The Best Albums of 2011

It’s the other most wonderful time of the year! As another year comes to an end, it’s time to take stock of what 2011 was. Which, for me,  means creating a list of all of the good albums I’ve heard this year and ranking them in a seemingly arbitrary fashion. It’s difficult to say how time will treat these albums over the years, but as of this writing, I love them all. So, without further adieu, I present the Top Ten Albums of 2011.

10. The Strokes – Angles
After a five year hiatus and a bunch of solo/side projects from various members, The Strokes return in full force, though Angles was tepidly received. The band took what they learned from their extra-curricular activities and brought them here, expanding the sound of The Strokes, adding lots of 80s New Wave sheen that doesn’t feel like window-dressing (see “Two Kinds of Happiness” and “Games”). There’s lots of interesting textures and succinct, energetic tunes to match. Key tracks: “Machu Picchu,” “Under Cover of Darkness

9. Florence + the Machine – Ceremonials
Florence + the Machine’s 2009 debut, Lungs, was an auspicious one, full of huge vocals and dramatics. On her sophomore release, Florence Welch sounds even bigger and more dynamic, if that’s possible. Welch and her band too, expand on the sounds of Lungs, making an album more varied stylistically. Many of the tracks here have been road-tested on tour, and it shows; Florence + the Machine are a more comfortable and cohesive as a unit. These songs feel weightier and lived in. Key tracks: “Shake it Out,” “Never Let Me Go”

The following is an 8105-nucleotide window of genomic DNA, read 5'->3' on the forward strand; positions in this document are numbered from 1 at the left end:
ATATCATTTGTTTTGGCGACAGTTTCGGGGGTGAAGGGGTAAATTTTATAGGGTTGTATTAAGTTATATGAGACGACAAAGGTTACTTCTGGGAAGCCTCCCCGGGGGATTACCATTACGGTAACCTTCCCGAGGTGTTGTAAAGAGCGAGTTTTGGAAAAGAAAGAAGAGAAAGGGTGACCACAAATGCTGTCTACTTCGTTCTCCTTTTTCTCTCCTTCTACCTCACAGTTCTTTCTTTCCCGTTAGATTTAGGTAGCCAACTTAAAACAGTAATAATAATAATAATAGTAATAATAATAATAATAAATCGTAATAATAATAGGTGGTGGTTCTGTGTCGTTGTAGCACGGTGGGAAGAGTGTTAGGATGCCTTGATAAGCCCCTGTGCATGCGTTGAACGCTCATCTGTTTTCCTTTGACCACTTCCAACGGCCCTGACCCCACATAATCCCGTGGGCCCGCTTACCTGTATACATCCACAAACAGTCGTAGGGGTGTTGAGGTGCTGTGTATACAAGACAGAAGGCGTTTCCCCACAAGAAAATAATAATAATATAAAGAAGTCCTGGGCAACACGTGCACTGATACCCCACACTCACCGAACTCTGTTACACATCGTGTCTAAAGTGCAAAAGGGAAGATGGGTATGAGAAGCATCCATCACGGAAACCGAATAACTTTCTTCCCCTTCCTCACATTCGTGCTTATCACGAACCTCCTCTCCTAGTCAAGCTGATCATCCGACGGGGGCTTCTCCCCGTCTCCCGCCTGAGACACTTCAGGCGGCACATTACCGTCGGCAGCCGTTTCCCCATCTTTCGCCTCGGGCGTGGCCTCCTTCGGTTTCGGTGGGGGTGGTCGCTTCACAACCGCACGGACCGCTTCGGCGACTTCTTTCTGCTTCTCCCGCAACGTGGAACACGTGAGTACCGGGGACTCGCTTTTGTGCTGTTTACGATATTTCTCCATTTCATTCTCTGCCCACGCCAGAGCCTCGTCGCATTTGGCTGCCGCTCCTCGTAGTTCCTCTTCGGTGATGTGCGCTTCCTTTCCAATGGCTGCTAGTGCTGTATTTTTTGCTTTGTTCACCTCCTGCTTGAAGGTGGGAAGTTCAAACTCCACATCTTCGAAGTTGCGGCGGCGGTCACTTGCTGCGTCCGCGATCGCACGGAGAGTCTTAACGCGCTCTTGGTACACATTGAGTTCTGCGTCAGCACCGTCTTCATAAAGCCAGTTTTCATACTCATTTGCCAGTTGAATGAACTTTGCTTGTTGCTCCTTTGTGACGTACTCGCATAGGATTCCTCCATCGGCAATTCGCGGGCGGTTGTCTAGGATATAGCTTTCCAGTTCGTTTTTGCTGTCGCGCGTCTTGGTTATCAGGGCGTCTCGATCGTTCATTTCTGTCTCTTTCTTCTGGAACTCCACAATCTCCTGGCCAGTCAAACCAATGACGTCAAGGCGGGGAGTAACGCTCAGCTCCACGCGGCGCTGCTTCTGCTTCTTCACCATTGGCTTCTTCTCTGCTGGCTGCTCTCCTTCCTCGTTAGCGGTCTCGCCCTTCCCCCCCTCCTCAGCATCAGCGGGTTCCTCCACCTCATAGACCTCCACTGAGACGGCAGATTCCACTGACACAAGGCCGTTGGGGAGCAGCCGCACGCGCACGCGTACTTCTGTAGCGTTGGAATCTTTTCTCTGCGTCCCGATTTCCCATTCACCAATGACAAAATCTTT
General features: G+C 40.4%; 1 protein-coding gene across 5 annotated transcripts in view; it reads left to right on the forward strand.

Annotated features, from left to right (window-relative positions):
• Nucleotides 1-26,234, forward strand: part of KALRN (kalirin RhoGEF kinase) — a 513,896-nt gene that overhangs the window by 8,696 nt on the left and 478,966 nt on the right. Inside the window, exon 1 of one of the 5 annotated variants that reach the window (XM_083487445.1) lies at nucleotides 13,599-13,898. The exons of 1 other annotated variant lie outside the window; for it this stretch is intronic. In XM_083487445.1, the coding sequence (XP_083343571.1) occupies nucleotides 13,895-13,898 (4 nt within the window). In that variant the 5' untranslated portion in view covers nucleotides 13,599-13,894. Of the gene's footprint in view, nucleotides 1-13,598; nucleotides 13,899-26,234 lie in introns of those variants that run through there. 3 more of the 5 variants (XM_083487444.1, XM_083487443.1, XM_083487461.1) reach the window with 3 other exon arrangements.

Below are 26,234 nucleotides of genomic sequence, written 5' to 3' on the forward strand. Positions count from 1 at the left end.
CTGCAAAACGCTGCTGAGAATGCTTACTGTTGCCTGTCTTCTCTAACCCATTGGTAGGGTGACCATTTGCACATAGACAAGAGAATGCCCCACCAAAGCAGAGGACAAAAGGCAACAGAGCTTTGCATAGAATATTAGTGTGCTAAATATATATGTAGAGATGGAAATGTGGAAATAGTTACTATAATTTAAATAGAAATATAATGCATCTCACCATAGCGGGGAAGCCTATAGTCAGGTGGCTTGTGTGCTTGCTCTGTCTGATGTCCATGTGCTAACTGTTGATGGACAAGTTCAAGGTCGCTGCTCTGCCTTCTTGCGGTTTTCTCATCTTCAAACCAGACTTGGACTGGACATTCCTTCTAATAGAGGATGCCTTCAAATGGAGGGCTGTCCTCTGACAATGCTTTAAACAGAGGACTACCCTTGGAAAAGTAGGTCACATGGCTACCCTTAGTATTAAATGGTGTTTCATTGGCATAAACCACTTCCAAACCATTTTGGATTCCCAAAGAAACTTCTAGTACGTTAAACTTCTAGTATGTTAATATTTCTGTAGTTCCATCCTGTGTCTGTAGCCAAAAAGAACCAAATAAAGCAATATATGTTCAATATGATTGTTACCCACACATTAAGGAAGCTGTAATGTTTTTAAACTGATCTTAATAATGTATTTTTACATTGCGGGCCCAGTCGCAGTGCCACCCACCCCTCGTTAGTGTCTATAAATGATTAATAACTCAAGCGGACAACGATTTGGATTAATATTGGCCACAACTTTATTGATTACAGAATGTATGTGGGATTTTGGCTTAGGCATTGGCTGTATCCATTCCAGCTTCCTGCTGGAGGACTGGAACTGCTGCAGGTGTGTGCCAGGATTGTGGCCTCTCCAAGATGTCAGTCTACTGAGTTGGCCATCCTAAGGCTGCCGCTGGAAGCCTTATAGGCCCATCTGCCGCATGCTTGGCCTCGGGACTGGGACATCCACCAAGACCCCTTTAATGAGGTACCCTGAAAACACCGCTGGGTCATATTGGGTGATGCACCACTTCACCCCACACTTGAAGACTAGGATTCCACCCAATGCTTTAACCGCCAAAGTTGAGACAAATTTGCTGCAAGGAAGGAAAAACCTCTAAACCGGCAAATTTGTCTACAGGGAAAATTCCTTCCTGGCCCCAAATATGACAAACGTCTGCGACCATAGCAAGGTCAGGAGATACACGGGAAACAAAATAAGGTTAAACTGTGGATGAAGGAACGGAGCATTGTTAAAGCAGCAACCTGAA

8. Destroyer – Kaputt
Winner of the 2011 Most Saxophone award, Destroyer’s ninth album is, on the surface, an ode to all manner smooth yacht rock of the 1980s. It’s a really slick and polished record, with lots of keyboards, backing vocals, and sax, sax, sax; imagine New Order by way of Hall & Oates and you’re getting close.  Though it mines the 80s for sounds and textures, Kaputt doesn’t wallow in nostalgia. Dan Bejar embraces these elements and incorporates them into his quirky songwriting, as oppose to the letting the sounds dictate the songwriting. Key tracks: “Savage Night at the Opera,” “Chinatown”

7. Portugal. The Man – In the Mountain in the Cloud
A lot of this year’s best albums seem to be looking toward music’s past for inspiration, and while many bands are preoccupied with the 80s, Portugal. The Man are thoroughly entrenched in the 1970s. Taking a cue from glam-era David Bowie and T. Rex, Portugal. The Man’s major label debut sounds like it comes straight out of 1976. It’s full of hazy, psychedelics, it may come across as hippyish, but the Alaskan band isn’t all sunshine and good times; many of the tracks here reflect the band’s politically-fueled anti-establishment sentiment. Key tracks: “Got it All (This Can’t Be Living Now),” “So American”

6. R.E.M. – Collapse Into Now
What initially sounded as R.E.M.’s revitalization turned out to be the band’s swan song. After a couple directionless albums, R.E.M. were on the path to a comeback with 2008’s Accelerate and with Collapse Into Now, the band returned in full force, delivering their best album in over a decade. Sadly, the band called it quits in September – only six months after the album’s release – leaving Collapse as a solid final offering. Key tracks: “Discoverer,” “Oh My Heart”

5. The Roots – Undun
The thirteenth offering from Philadelphia-based hip-hop/neo-soul outfit The Roots is a powerhouse.  Following two offerings from 2010 – How I Got Over and Wake Up (with John Legend) – Undun is concept album in reverse, beginning with the death of the character Redford Stephens. Like a hip-hop version of Harold Pinter’s Betrayal, Undun is a unique and thoroughly engrossing listen, not just for the album’s themes of struggling for survival in an urban landscape, but also because of the band’s organic grooves and soulful unity. If that weren’t enough, they flex their jazz muscles closing the album with a four-part suite that’s utterly gorgeous. Key tracks: “Make My,” “Lighthouse